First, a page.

Bernstein: It’s actually pretty easy to understand, just based on the arithmetic of income distribution, which [says] that as long as income is growing fast enough you can see gains at the middle and the bottom, as well as at the top, but those at the top will be disproportionate to everybody else’s. The average gain for the top five percent was in the neighborhood of six percent. That’s a very nice chunk of change, and that’s for families whose average income is around $300,000. If you look at the middle-income family, the gain is around three percent. If you look at the bottom-income family, it’s around 2.5 percent to three percent.

It doesn’t mean that all the growth gets channeled to solely those at the top. That has characterized the American income distribution over the last couple of decades and that’s inequality at its worst. But when things tighten up and bargaining clout gets a little bit improved for people at the middle of the pay scale, and perhaps you have some better policies in there, like a higher minimum wage, then you can see growth at least a bit more equitability distributed.

I also would not make too huge a deal out of a couple of years of positive growth. You have to take the longer-term view. While these last couple of years have posted very strong, very welcome results, it kind of gets you back to where you were 10 years ago and then back in 2000 as well.

So are we still fundamentally in a situation like the one described by Professor William Lazonick and quoted by your former boss, Joe Biden, where the so-called shareholder mentality in corporate America, which maximizes the wealth of those at the top at the expense of the well-being of everybody else, is still a defining problem in America?

Bernstein: The short answer is yes. But the more nuanced answer is that there are two things going on at once. One is the dynamic that you described, and so I’m here in Washington DC. where that kind of view is alive and well in the political economy, and in the policies that are being pushed. People like me are trying hard to prevent a big regressive tax cut that we don’t need and that’s going to exacerbate economic inequality. We’re trying to fight against financial market deregulation. We’re trying to point out that it’s not sensible to crack the tax code to further favor multinational corporations who are already killing it on the profit side while middle-class families are just starting to catch a buzz.

But then there’s this other thing, which is the macro economy, the labor market. A really tight labor market does help lower-income people, and policies like raising the threshold for overtime help middle-income people. Some of those dynamics, especially in the real economy, are alive and to some degree well, but they’re not reaching as far as I would like them to.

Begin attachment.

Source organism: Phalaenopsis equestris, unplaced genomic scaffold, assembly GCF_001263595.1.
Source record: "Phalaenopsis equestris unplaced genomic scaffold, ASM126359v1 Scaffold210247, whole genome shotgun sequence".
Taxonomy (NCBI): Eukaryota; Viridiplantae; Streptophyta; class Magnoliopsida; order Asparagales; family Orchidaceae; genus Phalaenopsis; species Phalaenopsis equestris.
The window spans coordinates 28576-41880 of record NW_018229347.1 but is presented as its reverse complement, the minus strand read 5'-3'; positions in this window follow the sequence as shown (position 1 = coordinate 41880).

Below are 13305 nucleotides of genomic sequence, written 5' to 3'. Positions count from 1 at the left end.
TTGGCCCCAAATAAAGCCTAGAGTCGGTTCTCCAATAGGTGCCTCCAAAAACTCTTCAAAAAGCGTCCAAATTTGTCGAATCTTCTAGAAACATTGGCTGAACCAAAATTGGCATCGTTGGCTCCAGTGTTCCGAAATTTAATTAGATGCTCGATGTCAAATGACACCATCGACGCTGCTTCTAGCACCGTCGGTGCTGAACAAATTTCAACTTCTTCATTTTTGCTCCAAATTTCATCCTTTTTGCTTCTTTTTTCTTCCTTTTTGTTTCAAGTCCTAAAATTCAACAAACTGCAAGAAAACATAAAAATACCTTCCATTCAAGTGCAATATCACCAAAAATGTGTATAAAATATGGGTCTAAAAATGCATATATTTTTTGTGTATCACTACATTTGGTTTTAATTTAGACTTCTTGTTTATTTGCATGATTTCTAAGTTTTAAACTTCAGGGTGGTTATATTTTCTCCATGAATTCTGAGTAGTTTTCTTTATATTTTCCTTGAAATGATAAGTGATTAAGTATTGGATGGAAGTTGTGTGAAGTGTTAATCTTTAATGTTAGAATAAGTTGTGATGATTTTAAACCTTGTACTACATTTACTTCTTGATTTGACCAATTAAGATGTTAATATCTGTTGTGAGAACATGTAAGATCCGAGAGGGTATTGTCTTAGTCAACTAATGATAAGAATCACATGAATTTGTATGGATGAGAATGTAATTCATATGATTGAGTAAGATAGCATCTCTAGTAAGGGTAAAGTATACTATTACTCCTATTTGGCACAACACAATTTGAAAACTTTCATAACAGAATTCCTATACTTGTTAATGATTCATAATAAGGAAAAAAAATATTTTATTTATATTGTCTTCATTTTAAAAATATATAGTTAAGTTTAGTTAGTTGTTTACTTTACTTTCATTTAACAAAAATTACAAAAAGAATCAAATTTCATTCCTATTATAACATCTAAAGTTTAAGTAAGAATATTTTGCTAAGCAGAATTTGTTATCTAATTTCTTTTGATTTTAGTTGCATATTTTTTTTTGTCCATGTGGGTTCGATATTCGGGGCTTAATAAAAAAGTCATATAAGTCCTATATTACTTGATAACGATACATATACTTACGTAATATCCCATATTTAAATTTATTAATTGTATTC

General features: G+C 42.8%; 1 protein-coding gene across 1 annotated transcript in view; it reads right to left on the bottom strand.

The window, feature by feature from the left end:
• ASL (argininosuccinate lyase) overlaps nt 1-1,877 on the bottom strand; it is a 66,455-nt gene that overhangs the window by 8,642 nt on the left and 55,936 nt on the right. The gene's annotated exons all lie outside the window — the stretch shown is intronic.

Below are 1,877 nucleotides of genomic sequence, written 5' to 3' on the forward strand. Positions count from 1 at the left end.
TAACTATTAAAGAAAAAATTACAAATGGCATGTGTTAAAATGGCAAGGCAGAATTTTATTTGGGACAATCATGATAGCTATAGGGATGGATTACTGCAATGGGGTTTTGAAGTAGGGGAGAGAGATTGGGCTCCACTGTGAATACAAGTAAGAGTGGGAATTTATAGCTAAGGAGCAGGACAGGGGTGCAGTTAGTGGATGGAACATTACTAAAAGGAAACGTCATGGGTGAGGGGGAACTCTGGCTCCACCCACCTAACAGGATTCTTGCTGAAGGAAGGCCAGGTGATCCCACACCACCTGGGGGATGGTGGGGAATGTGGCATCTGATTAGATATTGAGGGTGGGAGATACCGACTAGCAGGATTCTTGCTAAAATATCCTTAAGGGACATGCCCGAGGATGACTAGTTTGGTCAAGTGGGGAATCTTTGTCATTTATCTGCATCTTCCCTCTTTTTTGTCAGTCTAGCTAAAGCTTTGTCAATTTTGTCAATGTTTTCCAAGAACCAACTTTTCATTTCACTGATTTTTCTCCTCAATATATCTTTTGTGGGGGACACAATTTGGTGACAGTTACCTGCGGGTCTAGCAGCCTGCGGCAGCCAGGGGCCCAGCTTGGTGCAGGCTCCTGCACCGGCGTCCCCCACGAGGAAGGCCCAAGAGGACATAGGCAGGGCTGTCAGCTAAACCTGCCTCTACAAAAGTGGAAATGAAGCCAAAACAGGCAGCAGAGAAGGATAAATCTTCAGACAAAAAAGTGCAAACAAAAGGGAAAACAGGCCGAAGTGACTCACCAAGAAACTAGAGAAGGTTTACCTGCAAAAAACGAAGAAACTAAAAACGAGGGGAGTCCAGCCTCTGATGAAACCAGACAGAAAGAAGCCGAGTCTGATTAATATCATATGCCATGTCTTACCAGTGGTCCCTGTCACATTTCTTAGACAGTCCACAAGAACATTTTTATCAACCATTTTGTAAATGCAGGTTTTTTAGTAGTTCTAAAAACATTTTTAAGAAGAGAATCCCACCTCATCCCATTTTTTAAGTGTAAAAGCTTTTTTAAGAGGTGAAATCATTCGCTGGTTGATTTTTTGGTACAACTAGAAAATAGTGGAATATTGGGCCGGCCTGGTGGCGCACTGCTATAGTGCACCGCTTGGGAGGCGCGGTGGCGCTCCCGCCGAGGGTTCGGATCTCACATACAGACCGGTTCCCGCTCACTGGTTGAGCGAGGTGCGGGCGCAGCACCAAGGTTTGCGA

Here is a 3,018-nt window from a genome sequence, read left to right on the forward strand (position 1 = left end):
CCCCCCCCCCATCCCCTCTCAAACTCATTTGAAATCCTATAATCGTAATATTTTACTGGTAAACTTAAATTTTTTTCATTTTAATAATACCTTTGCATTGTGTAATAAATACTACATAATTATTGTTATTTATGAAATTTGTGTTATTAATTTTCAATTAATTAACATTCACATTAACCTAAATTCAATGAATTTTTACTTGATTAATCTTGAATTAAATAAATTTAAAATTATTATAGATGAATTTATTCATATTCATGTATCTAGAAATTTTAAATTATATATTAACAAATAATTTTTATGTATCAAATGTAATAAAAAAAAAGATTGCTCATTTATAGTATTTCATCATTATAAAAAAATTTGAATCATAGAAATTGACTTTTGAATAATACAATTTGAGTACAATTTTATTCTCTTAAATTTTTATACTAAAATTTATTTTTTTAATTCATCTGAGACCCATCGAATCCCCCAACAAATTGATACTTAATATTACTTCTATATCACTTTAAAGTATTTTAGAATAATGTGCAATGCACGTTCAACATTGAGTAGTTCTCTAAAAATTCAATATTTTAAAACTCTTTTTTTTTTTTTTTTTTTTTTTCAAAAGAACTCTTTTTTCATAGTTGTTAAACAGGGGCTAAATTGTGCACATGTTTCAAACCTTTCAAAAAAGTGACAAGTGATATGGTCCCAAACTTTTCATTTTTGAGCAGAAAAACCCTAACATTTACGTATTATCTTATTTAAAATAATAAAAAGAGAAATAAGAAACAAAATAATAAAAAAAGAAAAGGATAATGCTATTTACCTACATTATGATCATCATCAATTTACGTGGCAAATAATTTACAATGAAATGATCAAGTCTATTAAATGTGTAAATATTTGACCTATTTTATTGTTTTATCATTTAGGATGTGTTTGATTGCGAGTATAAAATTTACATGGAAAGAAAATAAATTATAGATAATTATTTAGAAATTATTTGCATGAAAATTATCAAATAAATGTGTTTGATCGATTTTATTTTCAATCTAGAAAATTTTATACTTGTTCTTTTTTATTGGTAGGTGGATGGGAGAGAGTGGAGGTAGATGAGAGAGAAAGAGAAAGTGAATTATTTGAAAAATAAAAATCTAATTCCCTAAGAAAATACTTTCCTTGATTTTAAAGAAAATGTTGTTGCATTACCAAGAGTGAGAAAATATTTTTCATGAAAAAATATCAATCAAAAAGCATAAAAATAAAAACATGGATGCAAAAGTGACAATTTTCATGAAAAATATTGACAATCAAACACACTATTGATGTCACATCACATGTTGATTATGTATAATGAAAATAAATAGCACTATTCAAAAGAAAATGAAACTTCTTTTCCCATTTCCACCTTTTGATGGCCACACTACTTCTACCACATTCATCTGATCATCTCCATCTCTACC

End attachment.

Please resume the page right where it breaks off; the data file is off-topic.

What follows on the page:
How do you think this census report, in particular its news about the high concentration of economic gains among the wealthiest Americans, should shape the coming debate over tax reform — including proposed tax cuts that would benefit the rich?

Bernstein: It should shape the tax debate, but obviously the question of how it will is much more dubious because it would imply that these debates are based on facts, and you know they’re not. If the market is already driving inequality higher and higher, why would you ever want to pile on with policy that was going to make that worse? That’s kind of what they call in football unnecessary roughness.

If anything we’re going to need more tax revenue going forward, not less. So not only would a big, wasteful, aggressive tax cut exacerbate a market-driven inequality problem that’s getting bad enough on its own, it would also rob the Treasury of revenue it needs to meet demographic challenges — the fact that we have an older society, we have Social Security and Medicare obligations, we have climate issues that need to be dealt with.

I pride myself on paying almost no attention to Donald Trump’s ridiculous tweets, but he tweeted out something this morning where he said, “Well look at the devastation from the hurricanes, we really need to get those tax cuts moving.” If you think about that you will break your brain. Congress has already appropriated tens of billions of dollars to deal with these disasters, as they should — these are true disasters and emergencies for people. But all of it goes right into the deficit.